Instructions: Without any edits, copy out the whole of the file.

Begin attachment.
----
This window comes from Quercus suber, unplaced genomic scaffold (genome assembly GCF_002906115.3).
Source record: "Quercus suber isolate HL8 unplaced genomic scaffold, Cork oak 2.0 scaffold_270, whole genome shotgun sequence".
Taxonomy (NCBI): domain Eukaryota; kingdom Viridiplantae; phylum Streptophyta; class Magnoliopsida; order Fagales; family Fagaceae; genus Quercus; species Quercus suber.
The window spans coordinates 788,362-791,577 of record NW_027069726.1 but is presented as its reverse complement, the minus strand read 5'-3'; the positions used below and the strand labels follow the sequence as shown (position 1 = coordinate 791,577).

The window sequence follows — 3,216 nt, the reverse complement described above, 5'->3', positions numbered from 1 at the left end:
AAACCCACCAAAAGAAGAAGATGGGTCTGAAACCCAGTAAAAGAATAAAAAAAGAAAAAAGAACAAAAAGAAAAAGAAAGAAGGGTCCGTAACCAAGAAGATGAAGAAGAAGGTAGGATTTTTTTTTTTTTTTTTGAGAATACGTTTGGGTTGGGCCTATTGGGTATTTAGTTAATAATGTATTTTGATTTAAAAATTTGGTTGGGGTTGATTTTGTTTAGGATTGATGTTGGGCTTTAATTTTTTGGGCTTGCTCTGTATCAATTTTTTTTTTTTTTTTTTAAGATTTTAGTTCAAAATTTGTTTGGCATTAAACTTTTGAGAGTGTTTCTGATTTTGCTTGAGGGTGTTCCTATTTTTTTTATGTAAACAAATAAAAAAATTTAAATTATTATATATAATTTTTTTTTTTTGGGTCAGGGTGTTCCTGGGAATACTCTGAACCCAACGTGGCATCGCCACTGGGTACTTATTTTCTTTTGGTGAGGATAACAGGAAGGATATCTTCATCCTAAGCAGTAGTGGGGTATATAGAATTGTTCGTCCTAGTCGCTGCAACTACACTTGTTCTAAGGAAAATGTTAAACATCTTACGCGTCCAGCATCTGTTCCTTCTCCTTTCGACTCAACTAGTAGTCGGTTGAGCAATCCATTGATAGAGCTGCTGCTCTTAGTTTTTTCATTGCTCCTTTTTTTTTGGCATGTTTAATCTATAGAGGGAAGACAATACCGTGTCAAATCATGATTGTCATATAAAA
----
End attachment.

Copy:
This window comes from Quercus suber, unplaced genomic scaffold (genome assembly GCF_002906115.3).
Source record: "Quercus suber isolate HL8 unplaced genomic scaffold, Cork oak 2.0 scaffold_270, whole genome shotgun sequence".
Taxonomy (NCBI): domain Eukaryota; kingdom Viridiplantae; phylum Streptophyta; class Magnoliopsida; order Fagales; family Fagaceae; genus Quercus; species Quercus suber.
The window spans coordinates 788,362-791,577 of record NW_027069726.1 but is presented as its reverse complement, the minus strand read 5'-3'; the positions used below and the strand labels follow the sequence as shown (position 1 = coordinate 791,577).

The window sequence follows — 3,216 nt, the reverse complement described above, 5'->3', positions numbered from 1 at the left end:
AAACCCACCAAAAGAAGAAGATGGGTCTGAAACCCAGTAAAAGAATAAAAAAAGAAAAAAGAACAAAAAGAAAAAGAAAGAAGGGTCCGTAACCAAGAAGATGAAGAAGAAGGTAGGATTTTTTTTTTTTTTTTTGAGAATACGTTTGGGTTGGGCCTATTGGGTATTTAGTTAATAATGTATTTTGATTTAAAAATTTGGTTGGGGTTGATTTTGTTTAGGATTGATGTTGGGCTTTAATTTTTTGGGCTTGCTCTGTATCAATTTTTTTTTTTTTTTTTTAAGATTTTAGTTCAAAATTTGTTTGGCATTAAACTTTTGAGAGTGTTTCTGATTTTGCTTGAGGGTGTTCCTATTTTTTTTATGTAAACAAATAAAAAAATTTAAATTATTATATATAATTTTTTTTTTTTGGGTCAGGGTGTTCCTGGGAATACTCTGAACCCAACGTGGCATCGCCACTGGGTACTTATTTTCTTTTGGTGAGGATAACAGGAAGGATATCTTCATCCTAAGCAGTAGTGGGGTATATAGAATTGTTCGTCCTAGTCGCTGCAACTACACTTGTTCTAAGGAAAATGTTAAACATCTTACGCGTCCAGCATCTGTTCCTTCTCCTTTCGACTCAACTAGTAGTCGGTTGAGCAATCCATTGATAGAGCTGCTGCTCTTAGTTTTTTCATTGCTCCTTTTTTTTTGGCATGTTTAATCTATAGAGGGAAGACAATACCGTGTCAAATCATGATTGTCATATAAAA